JEFFERSON CITY, MO. – In 1974, the Missouri Egg Producers Association put a hard-boiled egg on the desk of each member of the state Senate as a gift.
The morning the eggs appeared, before the session began, two senators played catch with one in the rear of the chamber. An egg smashed against a marble wall.
A St. Louis Globe-Democrat reporter wrote an account of the incident, which appeared in the newspaper the next morning. One senator angered by the story walked to the Senate press table and smashed an egg down to let his feelings be known.
But the Senate did not throw the press out.
A few years later, when Sen. Nelson Tinnin, a Democrat from Hornersville, fell asleep in his chair, a United Press International reporter wrote a story about it. Tinnin was upset and kicked the reporter in the buttocks the next time the two were together. That prompted some wags to refer to Tinnin as “the booter from the Bootheel.”
But they did not throw the press off the Senate floor.
Last week it seemed that the Missouri senators’ patience with the public disclosure of their antics was exhausted. As the 2016 session began, the Republican-controlled Senate adopted a new rule: Effective March 29 reporters would no longer be able to witness what’s happening from a 10-seat table on the Senate floor. Instead, the press would be moved to a place in the upper gallery.
“Some of the press violated their code of ethics by tweeting out discussions between senators, and I will not stand for that so they will not be on the floor of the Senate anymore,” said Senate President Pro Tem Ron Richard, R-Joplin.
Sen. Jill Schupp, a Democrat from St. Louis County, said she liked having the press close by.
“Anything they hear they’re entitled to tweet,” Schupp said. “This is a public spot.”
“Not necessarily,” Richard replied. “Not a private conversation between senators on debate and on issues, and I think that’s a violation.”
Richard did not elaborate as to what tweeted conversation caused the problem. A request to interview Richard for this story was referred to one of the Senate’s communications people, who said Richard was done talking about it and was too busy to be interviewed.
But the Associated Press reported that Richard’s predecessor, Tom Dempsey, was upset in 2014 because a reporter had sent out a twitter message disclosing that Dempsey had ordered the Senate’s presiding officer to restore order in the chamber. According to the AP, Dempsey’s chief of staff at the time said Dempsey had presumed his instructions were a private conversation. Dempsey, a Republican from St. Charles, resigned his seat last year to become a lobbyist.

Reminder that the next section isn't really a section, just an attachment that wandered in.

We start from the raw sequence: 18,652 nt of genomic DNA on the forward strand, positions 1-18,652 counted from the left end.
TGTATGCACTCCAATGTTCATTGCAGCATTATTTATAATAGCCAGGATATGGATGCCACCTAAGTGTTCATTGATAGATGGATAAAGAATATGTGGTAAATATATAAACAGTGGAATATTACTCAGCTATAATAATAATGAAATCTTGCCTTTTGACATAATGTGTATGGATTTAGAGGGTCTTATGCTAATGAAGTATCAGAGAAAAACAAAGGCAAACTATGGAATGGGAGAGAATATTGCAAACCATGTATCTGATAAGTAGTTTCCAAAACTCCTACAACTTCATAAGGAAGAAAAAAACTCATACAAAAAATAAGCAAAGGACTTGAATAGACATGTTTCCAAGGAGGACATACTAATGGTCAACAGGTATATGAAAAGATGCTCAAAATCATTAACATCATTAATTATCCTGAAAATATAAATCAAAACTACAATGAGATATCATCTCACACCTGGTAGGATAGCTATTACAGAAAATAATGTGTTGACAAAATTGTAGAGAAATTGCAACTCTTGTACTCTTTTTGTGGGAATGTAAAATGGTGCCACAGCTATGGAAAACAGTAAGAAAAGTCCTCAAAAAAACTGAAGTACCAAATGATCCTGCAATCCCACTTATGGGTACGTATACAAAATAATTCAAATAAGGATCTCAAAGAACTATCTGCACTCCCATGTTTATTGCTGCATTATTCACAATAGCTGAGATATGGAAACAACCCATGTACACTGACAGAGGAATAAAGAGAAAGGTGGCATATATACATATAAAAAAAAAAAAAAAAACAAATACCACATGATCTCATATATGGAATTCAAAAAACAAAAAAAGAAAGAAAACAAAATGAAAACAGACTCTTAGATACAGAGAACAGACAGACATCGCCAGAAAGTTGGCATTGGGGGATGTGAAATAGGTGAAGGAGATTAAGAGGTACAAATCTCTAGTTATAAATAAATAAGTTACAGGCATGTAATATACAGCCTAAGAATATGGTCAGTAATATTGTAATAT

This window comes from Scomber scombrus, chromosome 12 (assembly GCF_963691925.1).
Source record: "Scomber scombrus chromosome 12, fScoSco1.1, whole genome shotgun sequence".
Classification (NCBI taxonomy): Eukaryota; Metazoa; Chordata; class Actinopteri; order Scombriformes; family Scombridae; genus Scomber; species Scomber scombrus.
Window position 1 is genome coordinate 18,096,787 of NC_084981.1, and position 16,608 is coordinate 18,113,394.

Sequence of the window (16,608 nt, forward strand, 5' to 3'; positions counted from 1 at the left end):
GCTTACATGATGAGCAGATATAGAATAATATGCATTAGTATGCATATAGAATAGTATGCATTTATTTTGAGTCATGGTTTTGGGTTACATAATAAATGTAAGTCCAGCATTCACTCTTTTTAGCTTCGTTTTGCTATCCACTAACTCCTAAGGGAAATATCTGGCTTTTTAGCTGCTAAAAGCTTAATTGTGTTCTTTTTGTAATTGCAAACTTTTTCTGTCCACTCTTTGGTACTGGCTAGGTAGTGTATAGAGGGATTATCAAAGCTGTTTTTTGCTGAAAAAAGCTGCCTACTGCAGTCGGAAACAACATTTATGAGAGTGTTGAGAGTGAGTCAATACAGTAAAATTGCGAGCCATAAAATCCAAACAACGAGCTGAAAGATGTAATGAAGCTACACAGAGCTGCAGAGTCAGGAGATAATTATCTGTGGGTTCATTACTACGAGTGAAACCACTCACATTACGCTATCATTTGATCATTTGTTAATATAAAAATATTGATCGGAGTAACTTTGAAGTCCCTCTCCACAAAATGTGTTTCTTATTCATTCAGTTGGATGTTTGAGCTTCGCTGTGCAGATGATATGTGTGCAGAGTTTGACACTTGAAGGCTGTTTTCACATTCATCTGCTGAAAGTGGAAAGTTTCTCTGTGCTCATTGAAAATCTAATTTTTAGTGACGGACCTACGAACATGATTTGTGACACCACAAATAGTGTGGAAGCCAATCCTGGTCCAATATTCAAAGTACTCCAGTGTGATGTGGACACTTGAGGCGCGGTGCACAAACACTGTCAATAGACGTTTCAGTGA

Why had it taken so long, from 2014 until now, for the Senate to make this move? Some long time Senate observers said that since veterans like Virginia Young, chief of the St. Louis Post-Dispatch bureau, and Bob Priddy, long-time news director of the Missourinet, had recently retired, there were fewer journalists steeped in tradition who would stand up to oppose the move. Since the new capital building opened in 1919, reporters have been covering the Senate from the table on the floor of the chamber.
Priddy, in a personal blogpost earlier this week, said moving the press amounted to “pettiness.”
“The Senate is doing nothing to keep members from getting text messages on their cell phones from lobbyists in the halls who often tell them how to answer questions or what their positions should be during discussions of bills,” Priddy wrote. “Reporters are not welcome physically in the Senate chamber. But the virtual presence of special interests gets a pass.”
Moving the reporters from the floor to the gallery is a lot like shifting from a box seat to the bleachers. You’re still able to see the game but you might miss interesting details.
Alex Stuckey, who covers the legislature for the St. Louis Post-Dispatch, said the view of some senators’ desks may be obscured from the seats in the proposed new press section.